2 of 2 people found this helpful
I have a couple suggestions, but just like art, there is no right or wrong way to create visualizations. There are definitely preferred methods, but the actual design, implementation, and use of the Viz should be focused on what is attempting to be accomplished. Design the view for a goal in mind(the desired data story that we want to tell), know the audience, and be creative!
Creating a workbook that serves a particular purpose or meeting is a great place to start. Creating a one-stop shop experience in a Tableau Desktop workbook can lead to severe performance issues as well as cause confusion for the end user. We want to create visualizations that are simple, intuitive, and tell story.
For some additional information on the creation of Vizzes I would review the following information:
Additionally, there is a few different improvements that can be made to the workbooks via the publication process, one of which will give it a cleaner feel. When publishing the workbook try to only publish a few sheets or selected dashboards. See the section in the below attached product help about publishing with and without show sheets as tabs.
Hope this helps!
I really thank you for your suggestions!
Happy to help!
3 of 3 people found this helpful
Great Suggestions, Patrick Byrne! If there was just one thing I could emphasize (per Patrick), it's ask yourself "what is the story I want to tell?"
I think reviewing those Dashboard Best Practices will go I long way. You've got a lot of great stuff here (You've used a lot of varied graph types), but because of my critical natural, I'm going to focus a little more on areas I think you might want to take a second look at :
- Use the "KISS" method-- or "Keep It Simple, Stupid." As Patrick indicated, guide your user through the story you want to tell. For example, you might want to add NUMBERS to your story points. Or maximize your real estate and skip stories altogether: use dashboards with url jumps.
- Use BANs (or Big *** Numbers), generally at the top of the page. BANs can be also be used for text, too, and it trains the user where to look for quick ingestion of important figures. Your BANs might look like this:
Largest Total Contributions Most Contributions Largest Contributions on Average
Clinton Clinton Walker
$2.8 Million Tot 33,340 $823 Avg
By putting BANs at the top of the page, it helps your user grab the key takeaways before exploring on her own.
- Welcome to Tableau, and welcome to Pie Wars! Pie Charts are arguably one of the most loved and hated charts out there: I think it's because there's so many ways to do them poorly. From a physiological standpoint, there are only so many shapes the human eye can perceive... and when we create pies with more and more slices, humans simply get worse and worse at determining what those physical areas represent. When you have a pie with a 0.4% slice, it becomes difficult for an old man like me to even get his mouse on it, much less make out what it means So consider steering clear of pie charts, especially when they have a lot of small slices. You can opt, instead, for a vertical bar chart: human eyes are much better at comparing lengths when elements share a common axis!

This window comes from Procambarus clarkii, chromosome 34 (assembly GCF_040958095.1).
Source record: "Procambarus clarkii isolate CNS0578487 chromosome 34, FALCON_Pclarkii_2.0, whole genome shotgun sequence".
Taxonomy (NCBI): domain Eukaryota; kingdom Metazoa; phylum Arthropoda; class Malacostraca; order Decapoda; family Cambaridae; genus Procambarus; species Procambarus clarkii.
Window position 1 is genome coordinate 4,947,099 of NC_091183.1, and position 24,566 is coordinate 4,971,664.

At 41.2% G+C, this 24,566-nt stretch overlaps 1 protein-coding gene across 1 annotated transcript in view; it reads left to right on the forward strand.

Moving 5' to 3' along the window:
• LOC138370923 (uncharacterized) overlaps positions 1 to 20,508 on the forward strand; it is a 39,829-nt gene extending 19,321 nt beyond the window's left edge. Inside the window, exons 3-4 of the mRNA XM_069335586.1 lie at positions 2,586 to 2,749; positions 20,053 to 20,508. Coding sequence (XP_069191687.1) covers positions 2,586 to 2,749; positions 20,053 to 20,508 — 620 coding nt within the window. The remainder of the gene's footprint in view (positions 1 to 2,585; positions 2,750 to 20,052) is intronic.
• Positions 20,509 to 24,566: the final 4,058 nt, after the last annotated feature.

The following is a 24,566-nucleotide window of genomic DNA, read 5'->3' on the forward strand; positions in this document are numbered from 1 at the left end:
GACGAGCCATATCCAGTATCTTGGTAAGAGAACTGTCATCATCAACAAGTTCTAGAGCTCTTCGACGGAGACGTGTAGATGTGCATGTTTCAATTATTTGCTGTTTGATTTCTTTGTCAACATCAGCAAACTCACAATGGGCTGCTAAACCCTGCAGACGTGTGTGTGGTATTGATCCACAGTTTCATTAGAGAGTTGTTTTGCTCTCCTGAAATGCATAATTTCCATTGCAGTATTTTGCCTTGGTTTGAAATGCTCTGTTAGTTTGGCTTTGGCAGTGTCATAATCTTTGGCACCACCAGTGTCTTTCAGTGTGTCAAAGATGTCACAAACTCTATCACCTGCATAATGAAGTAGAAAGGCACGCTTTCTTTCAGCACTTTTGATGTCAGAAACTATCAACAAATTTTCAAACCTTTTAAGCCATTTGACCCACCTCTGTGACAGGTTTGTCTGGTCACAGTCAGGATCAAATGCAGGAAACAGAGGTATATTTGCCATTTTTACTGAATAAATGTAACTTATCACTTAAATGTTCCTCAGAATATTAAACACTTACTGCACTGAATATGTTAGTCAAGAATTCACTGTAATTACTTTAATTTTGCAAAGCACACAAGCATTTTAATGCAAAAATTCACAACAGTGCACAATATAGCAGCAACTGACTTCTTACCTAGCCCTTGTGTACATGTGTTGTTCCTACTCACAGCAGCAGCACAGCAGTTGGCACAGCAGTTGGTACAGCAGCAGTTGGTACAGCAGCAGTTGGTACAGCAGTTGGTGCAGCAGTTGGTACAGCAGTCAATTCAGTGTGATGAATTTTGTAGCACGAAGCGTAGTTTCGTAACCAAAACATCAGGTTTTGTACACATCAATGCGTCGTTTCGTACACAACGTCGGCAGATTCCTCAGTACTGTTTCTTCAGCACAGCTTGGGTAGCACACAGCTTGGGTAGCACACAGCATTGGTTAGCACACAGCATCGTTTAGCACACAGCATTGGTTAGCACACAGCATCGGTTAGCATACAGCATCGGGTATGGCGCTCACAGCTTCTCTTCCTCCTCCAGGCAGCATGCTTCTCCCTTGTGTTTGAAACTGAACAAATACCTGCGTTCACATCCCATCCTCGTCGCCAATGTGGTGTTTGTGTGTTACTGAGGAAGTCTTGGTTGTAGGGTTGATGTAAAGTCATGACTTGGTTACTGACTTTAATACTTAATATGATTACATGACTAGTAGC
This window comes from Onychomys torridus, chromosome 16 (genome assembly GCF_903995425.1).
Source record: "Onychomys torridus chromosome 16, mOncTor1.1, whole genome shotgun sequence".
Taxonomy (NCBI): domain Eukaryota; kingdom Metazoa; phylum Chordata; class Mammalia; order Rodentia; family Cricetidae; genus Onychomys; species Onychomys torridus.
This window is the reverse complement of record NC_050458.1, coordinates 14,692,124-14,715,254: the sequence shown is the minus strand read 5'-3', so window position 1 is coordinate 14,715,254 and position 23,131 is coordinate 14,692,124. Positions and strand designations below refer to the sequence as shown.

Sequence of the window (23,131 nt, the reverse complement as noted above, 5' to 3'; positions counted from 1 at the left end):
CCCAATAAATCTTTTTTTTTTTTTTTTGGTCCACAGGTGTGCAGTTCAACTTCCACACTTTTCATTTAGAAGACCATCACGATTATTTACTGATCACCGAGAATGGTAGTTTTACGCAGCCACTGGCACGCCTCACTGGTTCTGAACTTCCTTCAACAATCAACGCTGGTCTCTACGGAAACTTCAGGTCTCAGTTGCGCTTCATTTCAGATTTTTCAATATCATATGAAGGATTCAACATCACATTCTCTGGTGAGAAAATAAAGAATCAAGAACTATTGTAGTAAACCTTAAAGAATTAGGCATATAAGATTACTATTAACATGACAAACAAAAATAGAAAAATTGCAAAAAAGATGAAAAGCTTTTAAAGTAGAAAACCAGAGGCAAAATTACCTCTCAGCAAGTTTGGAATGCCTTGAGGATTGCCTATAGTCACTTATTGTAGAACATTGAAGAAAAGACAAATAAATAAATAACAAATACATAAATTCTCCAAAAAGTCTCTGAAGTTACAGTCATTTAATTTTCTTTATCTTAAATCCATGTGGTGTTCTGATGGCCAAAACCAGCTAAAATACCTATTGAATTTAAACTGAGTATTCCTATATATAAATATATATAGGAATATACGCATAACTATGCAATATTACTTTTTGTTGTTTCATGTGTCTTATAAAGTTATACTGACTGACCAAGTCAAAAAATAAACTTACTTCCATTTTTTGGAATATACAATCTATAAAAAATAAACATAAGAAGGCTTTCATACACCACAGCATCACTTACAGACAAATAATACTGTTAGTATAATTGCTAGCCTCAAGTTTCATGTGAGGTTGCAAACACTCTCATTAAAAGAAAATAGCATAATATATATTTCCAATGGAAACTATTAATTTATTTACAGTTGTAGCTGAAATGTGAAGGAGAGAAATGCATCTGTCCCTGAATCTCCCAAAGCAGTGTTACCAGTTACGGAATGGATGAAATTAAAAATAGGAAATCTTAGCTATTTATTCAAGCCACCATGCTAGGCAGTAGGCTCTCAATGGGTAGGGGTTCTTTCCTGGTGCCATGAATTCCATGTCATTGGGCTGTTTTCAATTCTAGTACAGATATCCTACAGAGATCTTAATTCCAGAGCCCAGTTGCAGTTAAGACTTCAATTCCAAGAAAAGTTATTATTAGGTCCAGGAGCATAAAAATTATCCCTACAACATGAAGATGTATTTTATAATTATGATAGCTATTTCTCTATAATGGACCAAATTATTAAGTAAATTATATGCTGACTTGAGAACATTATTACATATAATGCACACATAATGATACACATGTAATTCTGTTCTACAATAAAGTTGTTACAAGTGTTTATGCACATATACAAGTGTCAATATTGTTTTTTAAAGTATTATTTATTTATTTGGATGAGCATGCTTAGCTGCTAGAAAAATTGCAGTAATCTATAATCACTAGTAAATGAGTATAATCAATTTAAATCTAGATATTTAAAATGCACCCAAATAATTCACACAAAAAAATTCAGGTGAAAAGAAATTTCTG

- Similarly, be wary of size restrictions. Your map was too tiny for me to use. So, too was your Distribution of Contribution amounts and Contributions By Date (at least for my eyes. )
- Always ask if you're telling the story in the best way possible. There's no "one right way", but a couple of things struck me: for Contributions by Date, I would like to switch it between By Date and Running Sum. Running Sum is certainly something that interests me: how much $$$ did the candidates receive overall? The other item was with negative contributions. You go into a lot of detail here, and where you tell us the count of refunds, you don't seem to tell us the amount. I'd like to see the running sums in the hover feature (running sum for the candidate for all reasons, and total for just the listed reason).
- Keep an eye on those keys! Graph KEYS can quickly grow out of control. If you find they're gobbling up as much real estate as what you're trying to display, it's probably time for a new direction! Try reducing the font size, or changing the orientation. Remember that a key doesn't always need a title: if it's in the right spot, its purpose may be intuitive.
- Use similar fonts to maintain a consistent "brand" feeling.
I think this is really impressive. Just bear in mind that some folks (like me) may need you to take me by the hand and guide me through the tale you're telling!
"BANs" is from The Big Book of Dashboards-- and a demo I just saw the other day. I didn't make that term up myself
Wow! You wrote the opinions about my work really thoroughly.
To me, suggestions about the BANs and pie charts were especially interesting.
I'm really glad about it! Thank you for your reviewing!